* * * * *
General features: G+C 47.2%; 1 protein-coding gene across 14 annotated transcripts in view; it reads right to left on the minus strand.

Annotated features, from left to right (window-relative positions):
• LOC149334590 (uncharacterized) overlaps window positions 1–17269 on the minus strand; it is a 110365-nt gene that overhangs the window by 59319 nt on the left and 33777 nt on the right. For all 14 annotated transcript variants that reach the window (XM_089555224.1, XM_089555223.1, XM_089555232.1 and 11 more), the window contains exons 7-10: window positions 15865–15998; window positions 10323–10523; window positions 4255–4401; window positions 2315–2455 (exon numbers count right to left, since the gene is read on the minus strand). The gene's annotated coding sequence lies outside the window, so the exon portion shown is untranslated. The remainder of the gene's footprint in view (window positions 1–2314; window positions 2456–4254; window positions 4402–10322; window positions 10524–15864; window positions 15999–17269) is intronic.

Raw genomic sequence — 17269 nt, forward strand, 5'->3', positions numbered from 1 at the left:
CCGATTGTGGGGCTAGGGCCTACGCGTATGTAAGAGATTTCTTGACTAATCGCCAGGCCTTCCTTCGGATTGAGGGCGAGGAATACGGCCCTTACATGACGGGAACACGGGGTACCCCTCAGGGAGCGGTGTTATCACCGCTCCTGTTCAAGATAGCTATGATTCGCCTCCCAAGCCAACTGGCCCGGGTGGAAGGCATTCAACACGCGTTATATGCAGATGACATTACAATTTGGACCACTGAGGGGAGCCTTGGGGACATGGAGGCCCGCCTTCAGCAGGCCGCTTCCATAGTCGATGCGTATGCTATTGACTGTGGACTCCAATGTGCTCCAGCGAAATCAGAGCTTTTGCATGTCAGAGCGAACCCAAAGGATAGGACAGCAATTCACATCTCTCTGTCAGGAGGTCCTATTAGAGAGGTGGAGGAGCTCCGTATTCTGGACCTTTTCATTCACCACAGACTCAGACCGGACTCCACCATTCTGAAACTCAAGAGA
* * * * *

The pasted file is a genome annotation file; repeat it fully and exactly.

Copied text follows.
General features: G+C 47.2%; 1 protein-coding gene across 14 annotated transcripts in view; it reads right to left on the minus strand.

Annotated features, from left to right (window-relative positions):
• LOC149334590 (uncharacterized) overlaps window positions 1–17269 on the minus strand; it is a 110365-nt gene that overhangs the window by 59319 nt on the left and 33777 nt on the right. For all 14 annotated transcript variants that reach the window (XM_089555224.1, XM_089555223.1, XM_089555232.1 and 11 more), the window contains exons 7-10: window positions 15865–15998; window positions 10323–10523; window positions 4255–4401; window positions 2315–2455 (exon numbers count right to left, since the gene is read on the minus strand). The gene's annotated coding sequence lies outside the window, so the exon portion shown is untranslated. The remainder of the gene's footprint in view (window positions 1–2314; window positions 2456–4254; window positions 4402–10322; window positions 10524–15864; window positions 15999–17269) is intronic.

Raw genomic sequence — 17269 nt, forward strand, 5'->3', positions numbered from 1 at the left:
CCGATTGTGGGGCTAGGGCCTACGCGTATGTAAGAGATTTCTTGACTAATCGCCAGGCCTTCCTTCGGATTGAGGGCGAGGAATACGGCCCTTACATGACGGGAACACGGGGTACCCCTCAGGGAGCGGTGTTATCACCGCTCCTGTTCAAGATAGCTATGATTCGCCTCCCAAGCCAACTGGCCCGGGTGGAAGGCATTCAACACGCGTTATATGCAGATGACATTACAATTTGGACCACTGAGGGGAGCCTTGGGGACATGGAGGCCCGCCTTCAGCAGGCCGCTTCCATAGTCGATGCGTATGCTATTGACTGTGGACTCCAATGTGCTCCAGCGAAATCAGAGCTTTTGCATGTCAGAGCGAACCCAAAGGATAGGACAGCAATTCACATCTCTCTGTCAGGAGGTCCTATTAGAGAGGTGGAGGAGCTCCGTATTCTGGACCTTTTCATTCACCACAGACTCAGACCGGACTCCACCATTCTGAAACTCAAGAGA